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For Immediate Release
Japan Ministry Of Environment Issues Regulatory Policy Guidance That Would Bring Benefits Of New Plant Breeding Technologies To Japan’s Farmers, Food Industry And Consumers
The Ministry of Environment Policy is aligned with U.S. and other countries, including Argentina and Brazil, and would help facilitate international trade
Policy guidance from Japan’s Ministries of Agriculture and Health are expected soon
San Diego - April 16, 2019 - Cibus, a leader in advanced plant-breeding technologies, is encouraged by policy guidance issued by Japan’s Environment Ministry relating to the regulation of gene-edited crops. The policy clarifies that gene-edited crops would not be regulated as GMOs if no foreign genetic material has been integrated into the plant.
The guidance distinguishes forms of gene editing subject to Japan’s GMO legislation, and clarifies that techniques similar to Cibus’ Rapid Trait Development System™ (RTDS®) would not be regulated under these laws. Cibus’ proprietary Rapid Trait Development System™ (RTDS®) directs a plant’s natural gene-editing processes without the integration of foreign or recombinant nucleic acids, resulting in nature-identical outcomes to help increase crop yields, prevent crop disease and provide healthier food for consumers.
“We welcome the clarity the Japanese Ministry has provided and will accelerate our work to bring our pipeline of non-transgenic crops with improved native traits to farmers, processors and consumers in Japan,” said Peter Beetham, co-founder and chief executive officer. “Our crops are indistinguishable from those selected using traditional plant breeding that has been a staple of farming for thousands of years. We have taken care to responsibly improve native characteristics to help make the world’s farmers more productive, with healthier, more diverse and more sustainable crops.”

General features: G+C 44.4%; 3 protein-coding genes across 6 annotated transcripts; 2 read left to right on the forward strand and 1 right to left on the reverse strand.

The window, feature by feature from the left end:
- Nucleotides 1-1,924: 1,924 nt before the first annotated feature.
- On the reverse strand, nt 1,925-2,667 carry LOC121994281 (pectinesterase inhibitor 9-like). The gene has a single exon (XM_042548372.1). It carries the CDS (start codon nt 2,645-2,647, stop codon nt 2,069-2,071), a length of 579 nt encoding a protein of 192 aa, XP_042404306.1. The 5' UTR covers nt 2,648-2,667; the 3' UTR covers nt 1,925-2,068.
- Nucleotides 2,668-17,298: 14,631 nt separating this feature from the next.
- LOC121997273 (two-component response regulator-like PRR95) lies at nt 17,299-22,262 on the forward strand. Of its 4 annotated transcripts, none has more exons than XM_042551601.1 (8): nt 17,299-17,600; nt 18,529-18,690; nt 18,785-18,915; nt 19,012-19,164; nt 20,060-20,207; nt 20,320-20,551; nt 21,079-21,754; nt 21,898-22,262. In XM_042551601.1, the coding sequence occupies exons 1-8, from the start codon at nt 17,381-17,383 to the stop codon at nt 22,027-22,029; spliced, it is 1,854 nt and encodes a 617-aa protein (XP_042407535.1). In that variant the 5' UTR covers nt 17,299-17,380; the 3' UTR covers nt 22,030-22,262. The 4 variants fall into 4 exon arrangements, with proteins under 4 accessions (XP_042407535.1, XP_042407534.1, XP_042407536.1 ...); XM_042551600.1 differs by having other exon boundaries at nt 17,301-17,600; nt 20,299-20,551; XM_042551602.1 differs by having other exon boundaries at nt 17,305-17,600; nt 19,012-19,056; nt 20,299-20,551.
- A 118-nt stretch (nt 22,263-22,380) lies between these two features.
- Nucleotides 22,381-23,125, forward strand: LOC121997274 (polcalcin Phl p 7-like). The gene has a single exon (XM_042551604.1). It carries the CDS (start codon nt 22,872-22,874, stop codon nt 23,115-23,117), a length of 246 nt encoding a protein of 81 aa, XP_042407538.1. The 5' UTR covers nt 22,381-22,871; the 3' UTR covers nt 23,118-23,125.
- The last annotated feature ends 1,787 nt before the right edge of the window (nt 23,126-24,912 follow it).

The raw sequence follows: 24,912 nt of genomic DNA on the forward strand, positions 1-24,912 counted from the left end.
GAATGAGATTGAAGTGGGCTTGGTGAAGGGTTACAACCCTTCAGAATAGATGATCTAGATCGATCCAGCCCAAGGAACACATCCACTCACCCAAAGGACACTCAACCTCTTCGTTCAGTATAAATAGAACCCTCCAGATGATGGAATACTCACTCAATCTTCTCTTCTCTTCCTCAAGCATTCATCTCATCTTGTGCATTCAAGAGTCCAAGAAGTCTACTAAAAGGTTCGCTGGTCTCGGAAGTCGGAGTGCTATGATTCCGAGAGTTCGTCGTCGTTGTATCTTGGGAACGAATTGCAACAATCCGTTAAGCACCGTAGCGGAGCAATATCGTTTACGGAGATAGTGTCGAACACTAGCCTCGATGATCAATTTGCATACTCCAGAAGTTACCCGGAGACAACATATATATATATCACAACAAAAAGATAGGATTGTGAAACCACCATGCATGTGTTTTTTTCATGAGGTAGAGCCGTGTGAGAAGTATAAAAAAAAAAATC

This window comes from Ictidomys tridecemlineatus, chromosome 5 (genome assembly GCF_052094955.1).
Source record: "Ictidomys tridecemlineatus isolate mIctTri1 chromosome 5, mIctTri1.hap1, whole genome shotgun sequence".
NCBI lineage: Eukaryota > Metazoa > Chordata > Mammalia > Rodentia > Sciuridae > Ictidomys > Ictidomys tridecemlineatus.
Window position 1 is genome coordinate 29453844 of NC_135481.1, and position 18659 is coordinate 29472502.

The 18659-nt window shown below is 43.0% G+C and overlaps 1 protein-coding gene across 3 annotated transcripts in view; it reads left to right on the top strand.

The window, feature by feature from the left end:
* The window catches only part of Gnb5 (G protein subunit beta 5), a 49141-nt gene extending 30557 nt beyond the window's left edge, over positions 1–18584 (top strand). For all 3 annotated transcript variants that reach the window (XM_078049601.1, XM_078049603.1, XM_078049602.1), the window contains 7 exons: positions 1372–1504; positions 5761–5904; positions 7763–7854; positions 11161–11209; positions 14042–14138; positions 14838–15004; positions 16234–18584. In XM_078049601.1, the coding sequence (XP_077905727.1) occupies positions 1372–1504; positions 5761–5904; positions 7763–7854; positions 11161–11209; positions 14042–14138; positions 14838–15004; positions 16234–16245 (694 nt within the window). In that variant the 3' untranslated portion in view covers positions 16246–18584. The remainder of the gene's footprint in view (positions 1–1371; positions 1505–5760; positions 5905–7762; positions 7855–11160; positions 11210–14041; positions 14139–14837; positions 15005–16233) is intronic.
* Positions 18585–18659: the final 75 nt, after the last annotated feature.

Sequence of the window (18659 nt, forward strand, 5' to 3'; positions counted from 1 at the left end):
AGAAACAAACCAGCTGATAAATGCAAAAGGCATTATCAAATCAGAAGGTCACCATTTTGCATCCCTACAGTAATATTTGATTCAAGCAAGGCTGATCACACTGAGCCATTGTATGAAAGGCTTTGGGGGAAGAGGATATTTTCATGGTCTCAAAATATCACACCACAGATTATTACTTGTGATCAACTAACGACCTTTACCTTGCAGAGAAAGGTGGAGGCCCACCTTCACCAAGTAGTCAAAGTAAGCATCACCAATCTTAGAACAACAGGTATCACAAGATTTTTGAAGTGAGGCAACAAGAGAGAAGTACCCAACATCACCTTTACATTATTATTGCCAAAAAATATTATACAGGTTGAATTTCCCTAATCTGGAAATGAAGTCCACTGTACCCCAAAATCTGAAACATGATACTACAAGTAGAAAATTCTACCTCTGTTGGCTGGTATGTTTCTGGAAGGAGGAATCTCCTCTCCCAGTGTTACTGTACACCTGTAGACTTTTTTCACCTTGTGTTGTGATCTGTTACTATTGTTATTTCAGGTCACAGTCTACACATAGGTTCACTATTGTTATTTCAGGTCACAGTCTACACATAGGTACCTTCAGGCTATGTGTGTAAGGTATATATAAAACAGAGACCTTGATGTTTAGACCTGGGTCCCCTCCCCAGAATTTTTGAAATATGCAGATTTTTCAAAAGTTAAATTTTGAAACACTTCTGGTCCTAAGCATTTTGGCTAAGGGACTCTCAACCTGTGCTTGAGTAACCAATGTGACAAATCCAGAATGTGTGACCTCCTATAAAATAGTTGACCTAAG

The ability to add traits to plants enables Cibus to address needs throughout the entire agricultural value chain, including improving the nutritional value of food and reducing allergens for consumers; reducing the reliance on chemicals in farming for weed and disease control; and improving yields to boost supply for processors.
Greg Gocal, Ph.D., Cibus chief scientific officer and executive vice president, said: “For nearly 20 years, Cibus has developed advanced breeding technologies to responsibly and precisely improve native traits in crops without integrating foreign genetic material. Our patience and focus on these non-transgenic techniques has resulted in a rapid, versatile and low-cost way of improving nutrition, increasing yields, and reducing waste that is indistinguishable from natural plant breeding. We now have nearly 300 patents and patent applications covering our technologies and will continue to innovate to bring the most desirable traits to farmers and ultimately consumers worldwide.”
Cibus is a biotechnology company using advanced technologies to develop desirable plant traits for the global seed industry by precisely editing a plant’s genes without the integration of foreign genetic material. This technique accelerates natural breeding that has been a staple of farming for thousands of years and has been classified in certain key agricultural markets as not subject to GMO regulation. Cibus has launched its first commercial canola products, now marketed under the Falco™ brand, and is developing a pipeline of beneficial traits in other crops that it plans to license, including healthier oil quality, disease resistance, and herbicide tolerance. Cibus has established crop platforms in canola, rice, flax, potato, and is now developing platforms in wheat, corn, soybean and peanut. The broad applicability of Cibus’ technologies is highlighted by its Nucelis division, which extends the company’s trait development program to microorganisms, including yeast, bacteria and algae, for the food, flavor and fragrance and personal care markets. The company has subsidiaries in Europe and North America and a state-of-the-art research and development center in San Diego.